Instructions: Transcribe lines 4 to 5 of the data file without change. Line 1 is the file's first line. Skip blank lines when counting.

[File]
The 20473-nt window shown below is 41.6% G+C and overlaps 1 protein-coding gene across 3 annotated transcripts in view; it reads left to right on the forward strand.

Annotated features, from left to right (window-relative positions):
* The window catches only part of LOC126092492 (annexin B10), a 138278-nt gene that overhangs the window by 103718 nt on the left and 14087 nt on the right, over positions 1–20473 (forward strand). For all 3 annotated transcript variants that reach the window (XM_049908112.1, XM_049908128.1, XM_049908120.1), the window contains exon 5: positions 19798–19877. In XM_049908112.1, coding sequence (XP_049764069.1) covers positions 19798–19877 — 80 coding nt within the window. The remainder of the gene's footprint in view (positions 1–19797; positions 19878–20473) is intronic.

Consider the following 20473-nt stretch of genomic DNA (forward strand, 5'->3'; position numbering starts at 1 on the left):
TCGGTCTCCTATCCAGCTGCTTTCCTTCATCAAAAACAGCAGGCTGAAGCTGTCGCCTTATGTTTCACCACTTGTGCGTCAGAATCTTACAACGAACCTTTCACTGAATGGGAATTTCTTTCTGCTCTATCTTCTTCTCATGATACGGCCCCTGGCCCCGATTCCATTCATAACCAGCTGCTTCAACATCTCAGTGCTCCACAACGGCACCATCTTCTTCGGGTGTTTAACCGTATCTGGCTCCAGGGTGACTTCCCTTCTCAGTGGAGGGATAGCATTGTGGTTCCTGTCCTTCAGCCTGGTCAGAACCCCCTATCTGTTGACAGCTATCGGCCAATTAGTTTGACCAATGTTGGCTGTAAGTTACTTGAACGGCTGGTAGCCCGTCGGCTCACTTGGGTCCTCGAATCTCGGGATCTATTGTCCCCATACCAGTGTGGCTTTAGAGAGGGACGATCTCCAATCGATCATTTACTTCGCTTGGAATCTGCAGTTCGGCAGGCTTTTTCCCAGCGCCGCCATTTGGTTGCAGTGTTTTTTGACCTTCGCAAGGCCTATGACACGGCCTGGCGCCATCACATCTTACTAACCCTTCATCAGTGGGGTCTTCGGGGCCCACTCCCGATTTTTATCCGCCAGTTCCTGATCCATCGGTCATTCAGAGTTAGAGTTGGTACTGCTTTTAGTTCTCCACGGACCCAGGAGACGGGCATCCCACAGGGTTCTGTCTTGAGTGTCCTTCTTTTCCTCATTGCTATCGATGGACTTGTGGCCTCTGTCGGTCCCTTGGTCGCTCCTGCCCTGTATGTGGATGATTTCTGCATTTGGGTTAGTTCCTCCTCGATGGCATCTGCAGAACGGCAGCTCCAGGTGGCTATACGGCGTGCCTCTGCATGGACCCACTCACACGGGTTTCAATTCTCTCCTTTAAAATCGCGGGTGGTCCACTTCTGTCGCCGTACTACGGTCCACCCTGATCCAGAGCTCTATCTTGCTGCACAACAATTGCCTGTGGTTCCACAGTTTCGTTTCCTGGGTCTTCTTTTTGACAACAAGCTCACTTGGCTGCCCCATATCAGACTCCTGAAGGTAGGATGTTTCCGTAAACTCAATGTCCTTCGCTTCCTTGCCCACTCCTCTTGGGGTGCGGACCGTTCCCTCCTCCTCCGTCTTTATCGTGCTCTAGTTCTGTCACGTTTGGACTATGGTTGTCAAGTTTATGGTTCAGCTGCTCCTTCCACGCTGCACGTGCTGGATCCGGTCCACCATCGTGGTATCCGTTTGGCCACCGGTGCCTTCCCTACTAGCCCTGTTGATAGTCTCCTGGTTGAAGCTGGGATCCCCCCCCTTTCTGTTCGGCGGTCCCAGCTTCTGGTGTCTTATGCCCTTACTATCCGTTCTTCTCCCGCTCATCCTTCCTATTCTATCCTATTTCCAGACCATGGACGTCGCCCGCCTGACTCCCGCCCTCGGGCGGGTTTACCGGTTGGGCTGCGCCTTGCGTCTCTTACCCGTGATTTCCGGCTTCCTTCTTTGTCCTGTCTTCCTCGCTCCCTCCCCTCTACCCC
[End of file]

Consider the following 20473-nt stretch of genomic DNA (forward strand, 5'->3'; position numbering starts at 1 on the left):
TCGGTCTCCTATCCAGCTGCTTTCCTTCATCAAAAACAGCAGGCTGAAGCTGTCGCCTTATGTTTCACCACTTGTGCGTCAGAATCTTACAACGAACCTTTCACTGAATGGGAATTTCTTTCTGCTCTATCTTCTTCTCATGATACGGCCCCTGGCCCCGATTCCATTCATAACCAGCTGCTTCAACATCTCAGTGCTCCACAACGGCACCATCTTCTTCGGGTGTTTAACCGTATCTGGCTCCAGGGTGACTTCCCTTCTCAGTGGAGGGATAGCATTGTGGTTCCTGTCCTTCAGCCTGGTCAGAACCCCCTATCTGTTGACAGCTATCGGCCAATTAGTTTGACCAATGTTGGCTGTAAGTTACTTGAACGGCTGGTAGCCCGTCGGCTCACTTGGGTCCTCGAATCTCGGGATCTATTGTCCCCATACCAGTGTGGCTTTAGAGAGGGACGATCTCCAATCGATCATTTACTTCGCTTGGAATCTGCAGTTCGGCAGGCTTTTTCCCAGCGCCGCCATTTGGTTGCAGTGTTTTTTGACCTTCGCAAGGCCTATGACACGGCCTGGCGCCATCACATCTTACTAACCCTTCATCAGTGGGGTCTTCGGGGCCCACTCCCGATTTTTATCCGCCAGTTCCTGATCCATCGGTCATTCAGAGTTAGAGTTGGTACTGCTTTTAGTTCTCCACGGACCCAGGAGACGGGCATCCCACAGGGTTCTGTCTTGAGTGTCCTTCTTTTCCTCATTGCTATCGATGGACTTGTGGCCTCTGTCGGTCCCTTGGTCGCTCCTGCCCTGTATGTGGATGATTTCTGCATTTGGGTTAGTTCCTCCTCGATGGCATCTGCAGAACGGCAGCTCCAGGTGGCTATACGGCGTGCCTCTGCATGGACCCACTCACACGGGTTTCAATTCTCTCCTTTAAAATCGCGGGTGGTCCACTTCTGTCGCCGTACTACGGTCCACCCTGATCCAGAGCTCTATCTTGCTGCACAACAATTGCCTGTGGTTCCACAGTTTCGTTTCCTGGGTCTTCTTTTTGACAACAAGCTCACTTGGCTGCCCCATATCAGACTCCTGAAGGTAGGATGTTTCCGTAAACTCAATGTCCTTCGCTTCCTTGCCCACTCCTCTTGGGGTGCGGACCGTTCCCTCCTCCTCCGTCTTTATCGTGCTCTAGTTCTGTCACGTTTGGACTATGGTTGTCAAGTTTATGGTTCAGCTGCTCCTTCCACGCTGCACGTGCTGGATCCGGTCCACCATCGTGGTATCCGTTTGGCCACCGGTGCCTTCCCTACTAGCCCTGTTGATAGTCTCCTGGTTGAAGCTGGGATCCCCCCCCTTTCTGTTCGGCGGTCCCAGCTTCTGGTGTCTTATGCCCTTACTATCCGTTCTTCTCCCGCTCATCCTTCCTATTCTATCCTATTTCCAGACCATGGACGTCGCCCGCCTGACTCCCGCCCTCGGGCGGGTTTACCGGTTGGGCTGCGCCTTGCGTCTCTTACCCGTGATTTCCGGCTTCCTTCTTTGTCCTGTCTTCCTCGCTCCCTCCCCTCTACCCC